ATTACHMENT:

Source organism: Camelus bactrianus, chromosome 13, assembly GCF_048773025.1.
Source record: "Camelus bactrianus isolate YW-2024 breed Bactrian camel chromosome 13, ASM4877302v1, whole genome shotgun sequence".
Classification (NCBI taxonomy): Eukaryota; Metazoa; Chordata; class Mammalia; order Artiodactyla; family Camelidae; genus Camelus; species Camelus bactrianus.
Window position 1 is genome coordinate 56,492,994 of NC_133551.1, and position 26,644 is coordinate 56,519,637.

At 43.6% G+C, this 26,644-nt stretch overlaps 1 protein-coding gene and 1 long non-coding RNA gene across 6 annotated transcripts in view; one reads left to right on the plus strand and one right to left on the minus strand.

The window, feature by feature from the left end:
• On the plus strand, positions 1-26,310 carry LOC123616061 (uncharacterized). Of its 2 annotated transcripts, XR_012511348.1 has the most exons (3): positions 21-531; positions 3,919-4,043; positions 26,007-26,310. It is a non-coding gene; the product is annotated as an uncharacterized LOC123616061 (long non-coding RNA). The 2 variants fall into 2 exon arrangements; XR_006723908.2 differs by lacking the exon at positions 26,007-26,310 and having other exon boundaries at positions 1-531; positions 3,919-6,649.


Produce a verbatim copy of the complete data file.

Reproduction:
Source organism: Camelus bactrianus, chromosome 13, assembly GCF_048773025.1.
Source record: "Camelus bactrianus isolate YW-2024 breed Bactrian camel chromosome 13, ASM4877302v1, whole genome shotgun sequence".
Classification (NCBI taxonomy): Eukaryota; Metazoa; Chordata; class Mammalia; order Artiodactyla; family Camelidae; genus Camelus; species Camelus bactrianus.
Window position 1 is genome coordinate 56,492,994 of NC_133551.1, and position 26,644 is coordinate 56,519,637.

At 43.6% G+C, this 26,644-nt stretch overlaps 1 protein-coding gene and 1 long non-coding RNA gene across 6 annotated transcripts in view; one reads left to right on the plus strand and one right to left on the minus strand.

The window, feature by feature from the left end:
• On the plus strand, positions 1-26,310 carry LOC123616061 (uncharacterized). Of its 2 annotated transcripts, XR_012511348.1 has the most exons (3): positions 21-531; positions 3,919-4,043; positions 26,007-26,310. It is a non-coding gene; the product is annotated as an uncharacterized LOC123616061 (long non-coding RNA). The 2 variants fall into 2 exon arrangements; XR_006723908.2 differs by lacking the exon at positions 26,007-26,310 and having other exon boundaries at positions 1-531; positions 3,919-6,649.